“The war, the whole of life, everything tended to seem pointless. We needed, many of us, a key to the meaning of the universe. Lewis provided just that.” — C. S. Lewis: The Story Teller. p. 93
Inspired with a mind surrendered to Christ, Lewis felt the pulse of the culture and was able to speak to its fears and shortcomings with gentle correction. He was one of the first to identify the ramifications of exulting the boyish figure as a prized look for women—resulting in the demise of a healthy body image (Screwtape Letters). Lewis’ greatest work in terms of influencing the individual would be his book, Mere Christianity (most of which was complied by his radio talks). This apologetic masterpiece influenced the next generation of twentieth-century authors and poets including William Dembski and John Betjeman, as well as Christian leaders Charles Colson, Francis Collins, and Jonathan Aitken, and the renowned philosopher, C.E.M. Joad. And reaching into the twenty-first century, his children’s fictions inspired the likes of J.K. Rowling and Daniel Handler. The list goes on and on, which was why on the 50th anniversary of his death in 2013, Lewis was memorialized at Poet’s Corner, Westminster Abby—an honor bestowed on Britain’s greatest poets and authors.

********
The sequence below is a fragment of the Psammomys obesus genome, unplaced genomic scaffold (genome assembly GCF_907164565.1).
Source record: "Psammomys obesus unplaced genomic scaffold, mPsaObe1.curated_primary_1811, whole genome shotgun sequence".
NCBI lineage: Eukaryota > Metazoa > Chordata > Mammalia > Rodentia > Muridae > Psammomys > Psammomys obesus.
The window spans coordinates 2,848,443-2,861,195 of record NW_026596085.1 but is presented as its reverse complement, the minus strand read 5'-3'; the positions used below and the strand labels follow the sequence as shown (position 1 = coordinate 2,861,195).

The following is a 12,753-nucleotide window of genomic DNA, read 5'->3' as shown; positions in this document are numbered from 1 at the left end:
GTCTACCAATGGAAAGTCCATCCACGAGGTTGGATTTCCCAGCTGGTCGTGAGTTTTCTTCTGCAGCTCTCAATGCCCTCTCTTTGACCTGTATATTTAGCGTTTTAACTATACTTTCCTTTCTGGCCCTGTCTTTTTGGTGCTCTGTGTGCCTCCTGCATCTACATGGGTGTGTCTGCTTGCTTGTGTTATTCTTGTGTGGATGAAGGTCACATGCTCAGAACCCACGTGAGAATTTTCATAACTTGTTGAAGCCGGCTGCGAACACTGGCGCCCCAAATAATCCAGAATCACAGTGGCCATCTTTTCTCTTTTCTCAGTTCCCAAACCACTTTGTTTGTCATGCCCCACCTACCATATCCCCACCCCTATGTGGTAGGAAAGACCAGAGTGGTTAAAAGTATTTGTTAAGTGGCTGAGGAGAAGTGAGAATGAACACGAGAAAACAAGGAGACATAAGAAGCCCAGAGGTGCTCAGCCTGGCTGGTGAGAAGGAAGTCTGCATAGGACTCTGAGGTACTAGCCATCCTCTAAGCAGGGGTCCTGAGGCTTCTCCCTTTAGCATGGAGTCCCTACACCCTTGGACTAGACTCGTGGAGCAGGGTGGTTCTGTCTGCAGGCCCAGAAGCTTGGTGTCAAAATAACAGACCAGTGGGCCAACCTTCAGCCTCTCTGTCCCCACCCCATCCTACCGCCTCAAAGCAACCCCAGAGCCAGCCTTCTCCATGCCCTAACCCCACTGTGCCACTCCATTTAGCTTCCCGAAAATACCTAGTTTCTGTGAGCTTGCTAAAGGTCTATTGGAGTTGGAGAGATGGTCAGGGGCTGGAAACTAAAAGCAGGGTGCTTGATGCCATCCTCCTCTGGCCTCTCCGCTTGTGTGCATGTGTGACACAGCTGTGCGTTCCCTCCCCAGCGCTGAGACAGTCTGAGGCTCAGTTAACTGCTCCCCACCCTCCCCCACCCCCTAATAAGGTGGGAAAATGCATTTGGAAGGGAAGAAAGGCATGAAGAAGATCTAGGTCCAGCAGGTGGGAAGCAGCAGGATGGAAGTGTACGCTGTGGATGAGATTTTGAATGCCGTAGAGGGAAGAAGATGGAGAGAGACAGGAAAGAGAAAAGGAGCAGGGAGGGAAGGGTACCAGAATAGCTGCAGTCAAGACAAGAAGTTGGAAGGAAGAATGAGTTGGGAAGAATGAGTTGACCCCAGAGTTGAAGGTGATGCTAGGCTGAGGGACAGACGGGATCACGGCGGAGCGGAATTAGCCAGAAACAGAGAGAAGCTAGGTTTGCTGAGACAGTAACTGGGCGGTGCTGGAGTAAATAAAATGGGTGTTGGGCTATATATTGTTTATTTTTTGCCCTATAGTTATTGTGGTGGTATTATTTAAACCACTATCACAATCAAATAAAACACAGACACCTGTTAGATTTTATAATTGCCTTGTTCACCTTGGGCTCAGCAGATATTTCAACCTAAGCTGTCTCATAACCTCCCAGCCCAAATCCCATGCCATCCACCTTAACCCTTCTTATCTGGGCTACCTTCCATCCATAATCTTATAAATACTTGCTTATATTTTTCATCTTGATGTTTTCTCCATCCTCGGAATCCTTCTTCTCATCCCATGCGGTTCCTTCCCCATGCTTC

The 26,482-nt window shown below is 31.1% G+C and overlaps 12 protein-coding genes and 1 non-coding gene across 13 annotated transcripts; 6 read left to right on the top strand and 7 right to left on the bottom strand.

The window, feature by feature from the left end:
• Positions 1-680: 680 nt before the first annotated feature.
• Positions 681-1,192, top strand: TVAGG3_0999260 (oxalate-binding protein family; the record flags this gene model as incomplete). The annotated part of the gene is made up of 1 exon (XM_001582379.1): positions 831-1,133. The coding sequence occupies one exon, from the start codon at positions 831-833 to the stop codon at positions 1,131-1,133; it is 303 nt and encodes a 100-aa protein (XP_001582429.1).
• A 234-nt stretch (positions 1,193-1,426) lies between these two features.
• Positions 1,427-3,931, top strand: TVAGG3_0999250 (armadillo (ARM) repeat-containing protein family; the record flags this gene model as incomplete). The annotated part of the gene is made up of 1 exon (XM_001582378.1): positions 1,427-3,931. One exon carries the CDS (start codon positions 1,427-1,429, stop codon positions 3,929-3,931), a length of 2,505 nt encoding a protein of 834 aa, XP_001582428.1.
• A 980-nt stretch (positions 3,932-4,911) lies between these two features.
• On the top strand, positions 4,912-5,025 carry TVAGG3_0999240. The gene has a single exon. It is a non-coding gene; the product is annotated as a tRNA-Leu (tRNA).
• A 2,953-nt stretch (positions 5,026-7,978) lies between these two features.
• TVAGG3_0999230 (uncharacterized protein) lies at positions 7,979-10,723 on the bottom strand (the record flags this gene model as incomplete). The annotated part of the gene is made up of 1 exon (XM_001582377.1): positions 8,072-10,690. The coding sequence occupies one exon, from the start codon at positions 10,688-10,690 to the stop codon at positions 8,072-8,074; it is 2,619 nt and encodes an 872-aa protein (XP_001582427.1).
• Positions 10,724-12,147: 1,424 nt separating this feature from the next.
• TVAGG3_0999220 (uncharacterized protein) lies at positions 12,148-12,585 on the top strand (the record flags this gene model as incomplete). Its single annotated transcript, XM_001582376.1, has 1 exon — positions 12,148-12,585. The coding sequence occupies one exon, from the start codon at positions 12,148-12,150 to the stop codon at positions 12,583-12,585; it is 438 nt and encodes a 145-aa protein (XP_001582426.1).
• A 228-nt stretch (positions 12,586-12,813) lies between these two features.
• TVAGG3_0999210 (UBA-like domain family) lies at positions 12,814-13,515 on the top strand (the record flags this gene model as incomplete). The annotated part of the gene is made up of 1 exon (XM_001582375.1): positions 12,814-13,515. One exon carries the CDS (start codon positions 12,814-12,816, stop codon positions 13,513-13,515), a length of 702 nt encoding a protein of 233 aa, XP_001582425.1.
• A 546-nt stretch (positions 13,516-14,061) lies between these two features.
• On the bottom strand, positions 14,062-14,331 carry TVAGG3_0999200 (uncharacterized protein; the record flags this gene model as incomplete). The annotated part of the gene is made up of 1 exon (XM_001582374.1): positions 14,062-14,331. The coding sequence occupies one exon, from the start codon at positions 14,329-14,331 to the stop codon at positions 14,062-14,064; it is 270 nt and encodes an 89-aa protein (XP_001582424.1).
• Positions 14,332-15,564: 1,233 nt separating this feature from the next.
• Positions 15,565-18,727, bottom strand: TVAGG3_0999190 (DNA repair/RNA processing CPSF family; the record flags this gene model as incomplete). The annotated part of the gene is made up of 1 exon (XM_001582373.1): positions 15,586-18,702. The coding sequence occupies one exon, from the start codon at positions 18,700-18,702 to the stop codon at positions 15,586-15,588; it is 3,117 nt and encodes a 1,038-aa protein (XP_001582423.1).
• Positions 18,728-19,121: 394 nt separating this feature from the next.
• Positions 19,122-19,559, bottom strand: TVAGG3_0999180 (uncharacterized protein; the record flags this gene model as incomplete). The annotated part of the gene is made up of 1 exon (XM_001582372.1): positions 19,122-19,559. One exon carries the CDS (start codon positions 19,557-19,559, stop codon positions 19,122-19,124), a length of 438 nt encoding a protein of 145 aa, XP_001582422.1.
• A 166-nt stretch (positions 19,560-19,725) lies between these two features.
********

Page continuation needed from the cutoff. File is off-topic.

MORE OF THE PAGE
C.S. Lewis, an extraordinary and articulate scholar and author who was surprised by joy, consequently blessed future generations with a lasting legacy of thought-provoking books and letters that point us to our Savior and the weight of his glory. This is why C.S. Lewis is a world-changer!